Gideon in the bible was asked by God to free the people of Israel and condemn their idol worshipping. He was called "a mighty man of fearless courage," and yet, before he'd venture off to battle, he asked God to prove Himself not once, but twice. I guess one miracle was a fluke, but two was a sure sign of God's existence. Anyway, I've been thinking quite a bit today, not about Gideon, but about the description "a mighty man of fearless courage."
In light of the deal reached by the President and leaders of Congress, I am at a loss for ways to express my disappointment. Paul Krugman put it best when he called it "extortion." And so, absent the President of the United States, I am looking for a mighty man of fearless courage, and as far as I can tell, he is nowhere to be found.
When I do that first thing that pops into your mind kind of thing, all I come up with is Abe Lincoln, Martin Luther King, and Seal Team 6. Okay, Gandhi and maybe the guy who was held captive by pirates on that ship a while back. But I'm looking for people today who are mighty, and fearless, and courageous. So I'm wondering what it takes to be that, and if we all couldn't cultivate just enough of it to right this awfully wrong course we're on.
The people in the bible that are used for miraculous things are always flawed. And so I wonder what miraculous things we could do - once we're done griping about the fact that we're called to do anything.
I'm not exactly sure why our representatives do not understand that the health of our country depends on the health of our country!! Healthy bodies, healthy minds, healthy souls. You can't have a future without those. You can't deny education to the people you are counting on to fix the mess we've made. You can't expect a healthy workforce without regulating the food we put in our bodies, the air we breathe, and the water we drink.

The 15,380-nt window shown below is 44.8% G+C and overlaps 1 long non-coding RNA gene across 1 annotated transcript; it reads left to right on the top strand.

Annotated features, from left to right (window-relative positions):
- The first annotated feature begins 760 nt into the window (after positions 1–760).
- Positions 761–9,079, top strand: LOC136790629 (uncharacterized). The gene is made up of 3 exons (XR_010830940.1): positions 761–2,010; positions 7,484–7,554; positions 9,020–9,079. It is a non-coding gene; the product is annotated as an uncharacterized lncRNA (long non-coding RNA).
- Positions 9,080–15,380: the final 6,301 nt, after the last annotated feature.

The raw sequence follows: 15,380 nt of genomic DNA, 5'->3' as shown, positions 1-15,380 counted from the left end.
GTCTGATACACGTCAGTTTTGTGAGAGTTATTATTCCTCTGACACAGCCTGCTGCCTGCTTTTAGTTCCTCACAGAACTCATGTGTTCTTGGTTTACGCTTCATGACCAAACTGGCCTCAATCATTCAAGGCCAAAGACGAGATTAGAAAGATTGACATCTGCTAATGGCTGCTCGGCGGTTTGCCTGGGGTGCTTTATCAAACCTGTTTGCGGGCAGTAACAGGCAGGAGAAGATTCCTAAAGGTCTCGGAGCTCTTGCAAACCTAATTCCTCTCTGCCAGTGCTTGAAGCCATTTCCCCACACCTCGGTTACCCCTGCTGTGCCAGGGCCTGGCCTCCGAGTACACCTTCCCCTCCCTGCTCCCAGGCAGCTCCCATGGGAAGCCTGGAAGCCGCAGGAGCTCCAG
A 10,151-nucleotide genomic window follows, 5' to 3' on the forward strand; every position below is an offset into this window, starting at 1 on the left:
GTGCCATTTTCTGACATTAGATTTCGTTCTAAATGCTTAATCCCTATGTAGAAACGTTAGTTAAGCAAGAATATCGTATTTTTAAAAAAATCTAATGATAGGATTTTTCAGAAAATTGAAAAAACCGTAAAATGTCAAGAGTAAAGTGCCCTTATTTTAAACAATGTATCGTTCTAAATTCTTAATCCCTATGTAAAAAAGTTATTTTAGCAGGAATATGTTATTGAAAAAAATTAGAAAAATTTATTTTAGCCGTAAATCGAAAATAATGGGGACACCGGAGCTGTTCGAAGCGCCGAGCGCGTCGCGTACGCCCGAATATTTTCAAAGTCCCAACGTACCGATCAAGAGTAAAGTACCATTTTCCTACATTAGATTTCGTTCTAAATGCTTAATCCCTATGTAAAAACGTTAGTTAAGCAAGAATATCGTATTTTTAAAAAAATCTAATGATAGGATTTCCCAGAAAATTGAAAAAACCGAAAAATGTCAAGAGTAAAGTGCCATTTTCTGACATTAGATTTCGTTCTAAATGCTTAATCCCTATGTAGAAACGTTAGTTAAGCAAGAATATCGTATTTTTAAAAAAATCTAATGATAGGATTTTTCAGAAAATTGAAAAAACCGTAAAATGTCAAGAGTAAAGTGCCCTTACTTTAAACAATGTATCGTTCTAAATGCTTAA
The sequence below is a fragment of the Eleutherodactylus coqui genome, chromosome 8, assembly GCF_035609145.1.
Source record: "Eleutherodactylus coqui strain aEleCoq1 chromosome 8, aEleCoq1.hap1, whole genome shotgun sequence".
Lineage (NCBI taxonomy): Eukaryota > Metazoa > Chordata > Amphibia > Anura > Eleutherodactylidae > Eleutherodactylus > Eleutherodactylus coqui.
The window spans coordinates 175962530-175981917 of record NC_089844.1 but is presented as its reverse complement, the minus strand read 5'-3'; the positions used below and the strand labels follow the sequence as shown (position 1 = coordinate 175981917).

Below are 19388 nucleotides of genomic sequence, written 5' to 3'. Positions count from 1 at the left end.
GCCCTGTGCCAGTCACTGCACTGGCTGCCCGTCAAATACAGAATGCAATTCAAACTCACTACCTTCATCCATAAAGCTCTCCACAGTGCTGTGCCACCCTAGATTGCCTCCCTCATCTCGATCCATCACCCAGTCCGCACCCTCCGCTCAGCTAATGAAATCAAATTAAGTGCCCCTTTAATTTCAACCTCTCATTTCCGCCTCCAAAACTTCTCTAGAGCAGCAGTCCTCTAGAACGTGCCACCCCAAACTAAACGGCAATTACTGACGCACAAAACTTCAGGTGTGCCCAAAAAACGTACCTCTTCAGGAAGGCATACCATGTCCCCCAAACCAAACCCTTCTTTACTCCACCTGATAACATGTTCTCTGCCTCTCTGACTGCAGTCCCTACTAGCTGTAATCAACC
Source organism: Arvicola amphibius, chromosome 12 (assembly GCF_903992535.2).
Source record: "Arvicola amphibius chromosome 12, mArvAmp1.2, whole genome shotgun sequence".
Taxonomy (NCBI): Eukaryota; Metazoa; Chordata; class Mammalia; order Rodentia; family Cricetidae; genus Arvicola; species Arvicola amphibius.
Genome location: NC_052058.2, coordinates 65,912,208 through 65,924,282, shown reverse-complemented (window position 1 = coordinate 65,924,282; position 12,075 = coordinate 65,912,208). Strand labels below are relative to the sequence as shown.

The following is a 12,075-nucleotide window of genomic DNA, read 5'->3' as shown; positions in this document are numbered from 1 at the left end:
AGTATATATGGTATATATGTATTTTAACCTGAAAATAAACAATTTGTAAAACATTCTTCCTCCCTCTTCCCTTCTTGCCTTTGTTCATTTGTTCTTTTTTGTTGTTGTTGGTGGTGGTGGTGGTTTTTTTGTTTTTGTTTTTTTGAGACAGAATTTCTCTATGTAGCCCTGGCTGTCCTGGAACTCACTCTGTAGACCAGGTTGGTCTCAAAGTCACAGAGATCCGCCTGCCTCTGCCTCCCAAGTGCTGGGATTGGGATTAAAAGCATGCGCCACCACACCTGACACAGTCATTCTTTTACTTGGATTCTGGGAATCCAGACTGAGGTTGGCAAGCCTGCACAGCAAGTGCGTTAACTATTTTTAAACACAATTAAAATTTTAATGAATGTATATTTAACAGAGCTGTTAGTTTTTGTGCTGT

And what of those who have had the good fortune to reach old age? I hate the term "entitlement programs," because it makes it sound like the elderly are spoiled children, demanding something that is not rightfully theirs, when in fact, they are citizens, many of whom have served this country, and who rely on the money that they paid into all the years they were working, to sustain their barest of necessities now, if that.
I frequently joke about winning the lottery. I imagine what it would be like to have that unthinkable amount of money, the kind that you couldn't spend in any foreseeable generation's lifetime. And I can assure you that nowhere in my musings do I ever feel slighted because I will have to pay a huge chunk of it - millions perhaps - in taxes. It wouldn't dawn on me to feel anything other than blessed. And it would dawn on me to do something for people who weren't so blessed.
I think the real sense of entitlement lies with the people who wouldn't even feel the pain of higher taxes, but will fight to the death of our country not to pay them. I think the word "entitlement" should be reserved for those who will never have to worry about food on their table, or a doctor's visit, or what kind of education their children will get. Let me be clear. It is not wealth that is the evil here. It is the greedy desire for more of it at the expense of human lives that is the evil. And that is not an overexaggeration of the state we're in at the moment.
Yes, I could go on complaining about our sorry state, or we could all take baby steps outside of our comfort zone to do one thing, our small part, if you will, to both help someone along the way and demand of our representatives that they represent us. For all the lobbyists, and big business campaign contributors, on Election Day it comes down to you and me in a voting booth. But our job is not done as citizens on only one day a year. If nothing else, our current situation should teach us that. We are called upon as citizens of this great country to discuss, debate, respectfully disagree, and make known our wishes and make heard our voices. These are times where each of us is sacrificing personally, but what we are willing to do now is solely dependent upon what we do not want to lose later. This is no joke, though I could use one about now.
So I wish for each of us to write, to call, to run for, to elect, to attend a Town Hall meeting we never have before, to volunteer at a school for whatever they need, to be emboldened, empowered, energized, and relentless in our determination to make something better. In short, I hope and declare by faith for us all to be mighty people of fearless courage.
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